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New Linux Backdoor Attacking Linux Users Via Installation Packages

Linux is widely used in numerous servers, cloud infrastructure, and Internet of Things devices, which makes it an attractive target for gaining unauthorized access or spreading malware. 

Besides this, its open-source nature allows threat actors to study the code and identify new vulnerabilities in it closely.

Cybersecurity researchers at Symantec recently identified a new Linux backdoor actively attacking Linux users via installation packages.

New Linux Backdoor

Symantec unveiled a new Linux backdoor named Linux.Gomir, which had been developed by the Springtail hacking group from North Korea has reportedly been connected with recent malware attacks on South Korean targets.

Gomir is similar to the GoBear backdoor, which was found in previous Springtail campaigns where Trojanized software was used.

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Springtail believed to be a tight-knit organization within the North Korean military intelligence, has carried out cyber espionage missions before, including the 2014 disk wiper attack on Korea Hydro and Nuclear Power. 

They recently misused DMARC policies for social engineering purposes, impersonating experts on issues concerning North Korea.

The Springtail group launched a campaign delivering the new Troll Stealer malware, a Go-based information stealer with overlapping code from previous Springtail malware like GoBear or BetaSeed backdoors. 

Troll Stealer was distributed via Trojanized software installers, including those for TrustPKI, NX_PRNMAN from SGA Solutions, and Wizvera VeraPort, which was previously compromised in 2020. 

Targeting government agencies by copying GPKI data, the campaign exploited legitimate websites requiring a login. 

GoBear was also spread, masquerading as a Korean transport org’s app installer with a stolen cert.

Symantec noticed Linux.Gomir, a Linux version of Springtail’s GoBear Windows backdoor, which shares much code similarity.

If run with the “install” argument, Gomir checks its privileges by copying itself to /var/log/syslogd and creating a persistent systemd service if it is root or else configuring a crontab entry.

When installed, it communicates over HTTP POST with its C&C server, sending an infection ID after hashing the hostname and the username and receiving Base64-encoded commands.

Gomir’s structure and installation routines, which are remarkably similar to those of GoBear, also highlight the group’s cross-platform targeting capabilities.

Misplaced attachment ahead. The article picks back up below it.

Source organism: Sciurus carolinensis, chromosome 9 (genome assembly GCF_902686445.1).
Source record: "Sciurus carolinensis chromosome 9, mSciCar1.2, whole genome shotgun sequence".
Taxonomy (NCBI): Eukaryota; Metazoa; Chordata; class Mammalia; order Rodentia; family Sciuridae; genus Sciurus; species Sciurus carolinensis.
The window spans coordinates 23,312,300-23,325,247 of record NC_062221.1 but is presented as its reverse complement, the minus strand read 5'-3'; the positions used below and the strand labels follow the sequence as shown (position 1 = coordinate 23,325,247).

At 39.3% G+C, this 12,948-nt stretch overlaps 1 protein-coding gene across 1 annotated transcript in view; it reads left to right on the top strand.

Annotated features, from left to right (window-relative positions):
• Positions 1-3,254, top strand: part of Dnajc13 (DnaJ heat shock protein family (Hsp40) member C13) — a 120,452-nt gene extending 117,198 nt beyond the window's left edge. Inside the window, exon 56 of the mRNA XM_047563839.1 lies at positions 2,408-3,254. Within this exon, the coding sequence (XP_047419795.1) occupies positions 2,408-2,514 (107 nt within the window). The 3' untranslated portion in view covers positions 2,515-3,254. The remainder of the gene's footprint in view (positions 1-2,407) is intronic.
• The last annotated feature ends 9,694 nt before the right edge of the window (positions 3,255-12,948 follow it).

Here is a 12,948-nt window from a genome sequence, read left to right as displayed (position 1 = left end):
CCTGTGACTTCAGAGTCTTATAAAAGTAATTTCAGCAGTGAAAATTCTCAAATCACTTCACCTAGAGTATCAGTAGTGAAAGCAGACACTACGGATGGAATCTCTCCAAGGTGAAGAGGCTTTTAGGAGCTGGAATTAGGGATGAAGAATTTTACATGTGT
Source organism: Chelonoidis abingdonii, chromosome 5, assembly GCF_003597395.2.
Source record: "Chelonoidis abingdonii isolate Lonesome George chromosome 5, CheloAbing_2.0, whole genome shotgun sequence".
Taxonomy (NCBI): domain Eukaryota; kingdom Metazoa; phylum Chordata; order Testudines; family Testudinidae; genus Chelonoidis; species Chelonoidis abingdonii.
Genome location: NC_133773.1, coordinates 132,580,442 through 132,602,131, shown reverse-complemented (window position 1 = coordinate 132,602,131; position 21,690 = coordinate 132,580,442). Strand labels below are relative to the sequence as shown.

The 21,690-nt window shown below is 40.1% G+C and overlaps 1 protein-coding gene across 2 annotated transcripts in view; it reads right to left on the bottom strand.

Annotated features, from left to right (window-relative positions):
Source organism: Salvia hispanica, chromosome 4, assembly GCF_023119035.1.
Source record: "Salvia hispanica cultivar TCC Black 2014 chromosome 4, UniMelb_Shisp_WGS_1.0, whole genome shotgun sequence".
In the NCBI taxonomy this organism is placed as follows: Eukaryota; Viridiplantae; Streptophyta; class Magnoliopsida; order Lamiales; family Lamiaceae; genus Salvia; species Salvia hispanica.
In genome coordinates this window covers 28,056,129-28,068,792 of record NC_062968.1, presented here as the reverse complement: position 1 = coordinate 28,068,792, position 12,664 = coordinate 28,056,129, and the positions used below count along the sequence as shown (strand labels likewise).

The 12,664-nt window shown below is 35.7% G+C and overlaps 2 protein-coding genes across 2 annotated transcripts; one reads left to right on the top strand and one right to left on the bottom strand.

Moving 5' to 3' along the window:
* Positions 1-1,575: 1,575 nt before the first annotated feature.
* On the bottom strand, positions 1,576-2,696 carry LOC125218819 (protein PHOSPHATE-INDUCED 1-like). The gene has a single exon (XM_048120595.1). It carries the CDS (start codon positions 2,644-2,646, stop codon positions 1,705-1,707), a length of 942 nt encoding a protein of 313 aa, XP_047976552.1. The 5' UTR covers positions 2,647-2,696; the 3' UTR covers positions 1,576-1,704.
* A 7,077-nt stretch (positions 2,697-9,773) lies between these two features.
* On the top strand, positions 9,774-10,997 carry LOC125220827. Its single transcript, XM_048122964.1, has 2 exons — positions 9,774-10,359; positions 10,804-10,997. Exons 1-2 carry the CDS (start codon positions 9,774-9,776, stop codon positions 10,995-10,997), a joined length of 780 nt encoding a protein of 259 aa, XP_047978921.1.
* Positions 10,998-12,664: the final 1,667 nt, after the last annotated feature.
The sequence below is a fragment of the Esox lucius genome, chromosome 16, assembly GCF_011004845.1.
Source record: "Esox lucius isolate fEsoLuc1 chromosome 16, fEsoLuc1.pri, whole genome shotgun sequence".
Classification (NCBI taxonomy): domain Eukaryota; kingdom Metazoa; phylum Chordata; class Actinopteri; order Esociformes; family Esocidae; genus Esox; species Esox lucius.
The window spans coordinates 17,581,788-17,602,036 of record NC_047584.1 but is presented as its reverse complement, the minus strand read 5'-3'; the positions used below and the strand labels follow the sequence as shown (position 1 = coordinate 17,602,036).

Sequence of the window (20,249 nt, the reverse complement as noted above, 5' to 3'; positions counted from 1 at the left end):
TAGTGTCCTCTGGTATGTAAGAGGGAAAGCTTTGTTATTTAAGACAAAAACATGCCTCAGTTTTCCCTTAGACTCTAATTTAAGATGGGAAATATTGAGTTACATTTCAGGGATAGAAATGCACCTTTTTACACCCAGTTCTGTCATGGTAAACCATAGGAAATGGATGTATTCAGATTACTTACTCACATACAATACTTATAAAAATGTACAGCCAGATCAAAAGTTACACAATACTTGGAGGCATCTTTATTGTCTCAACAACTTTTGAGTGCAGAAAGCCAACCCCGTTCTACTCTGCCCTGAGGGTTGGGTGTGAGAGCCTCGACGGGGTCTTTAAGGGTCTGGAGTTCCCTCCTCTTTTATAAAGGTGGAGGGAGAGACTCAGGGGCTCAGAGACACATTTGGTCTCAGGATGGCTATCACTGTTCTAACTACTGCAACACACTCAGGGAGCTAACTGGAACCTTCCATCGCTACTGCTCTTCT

Gomir employs custom encryption to decode received commands, with this ensuring that the system can support 17 GoBear-like operations. 

This campaign reveals North Korean groups’ inclination toward software supply chain vectors such as Trojanized installers, fake apps, and compromised update channels.

Springtail carefully chooses popular software among desired South Korean audiences to Trojanize them on third-party websites where they must be installed.

The group’s developing tactics exhibit a sophisticated and targeted approach to cyber espionage operations.

IOCs

  • 30584f13c0a9d0c86562c803de350432d5a0607a06b24481ad4d92cdf7288213 – Linux.Gomir
  • 7bd723b5e4f7b3c645ac04e763dfc913060eaf6e136eecc4ee0653ad2056f3a0 – GoBear Dropper
  • d7f3ecd8939ae8b170b641448ff12ade2163baad05ca6595547f8794b5ad013b – Troll Stealer
  • 36ea1b317b46c55ed01dd860131a7f6a216de71958520d7d558711e13693c9dc – Troll Stealer
  • 8e45daace21f135b54c515dbd5cf6e0bd28ae2515b9d724ad2d01a4bf10f93bd – Troll Stealer
  • 6c2a8e2bbe4ebf1fb6967a34211281959484032af1d620cbab390e89f739c339 – Troll Stealer
  • 47d084e54d15d5d313f09f5b5fcdea0c9273dcddd9a564e154e222343f697822 – Troll Stealer
  • 8a80b6bd452547650b3e61b2cc301d525de139a740aac9b0da2150ffac986be4 – Troll Stealer 
  • 380ec7396cc67cf1134f8e8cda906b67c70aa5c818273b1db758f0757b955d81  – Troll Stealer
  • ff945b3565f63cef7bb214a93c623688759ee2805a8c574f00237660b1c4d3fd – Troll Stealer
  • cc7a123d08a3558370a32427c8a5d15a4be98fb1b754349d1e0e48f0f4cb6bfc  – Troll Stealer
  • 8898b6b3e2b7551edcceffbef2557b99bdf4d99533411cc90390eeb278d11ac8 – Troll Stealer
  • ecab00f86a6c3adb5f4d5b16da56e16f8e742adfb82235c505d3976c06c74e20 – Troll Stealer
  • d05c50067bd88dae4389e96d7e88b589027f75427104fdb46f8608bbcf89edb4 – Troll Stealer
  • a98c017d1b9a18195411d22b44dbe65d5f4a9e181c81ea2168794950dc4cbd3c – Troll Stealer
  • 831f27eb18caf672d43a5a80590df130b0d3d9e7d08e333b0f710b95f2cde0e0 – Troll Stealer
  • bc4c1c869a03045e0b594a258ec3801369b0dcabac193e90f0a684900e9a582d – Troll Stealer
  • 5068ead78c226893df638a188fbe7222b99618b7889759e0725d85497f533e98 – Troll Stealer
  • 216.189.159[.]34

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The post New Linux Backdoor Attacking Linux Users Via Installation Packages appeared first on GBHackers on Security | #1 Globally Trusted Cyber Security News Platform.


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Author: Tushar Subhra Dutta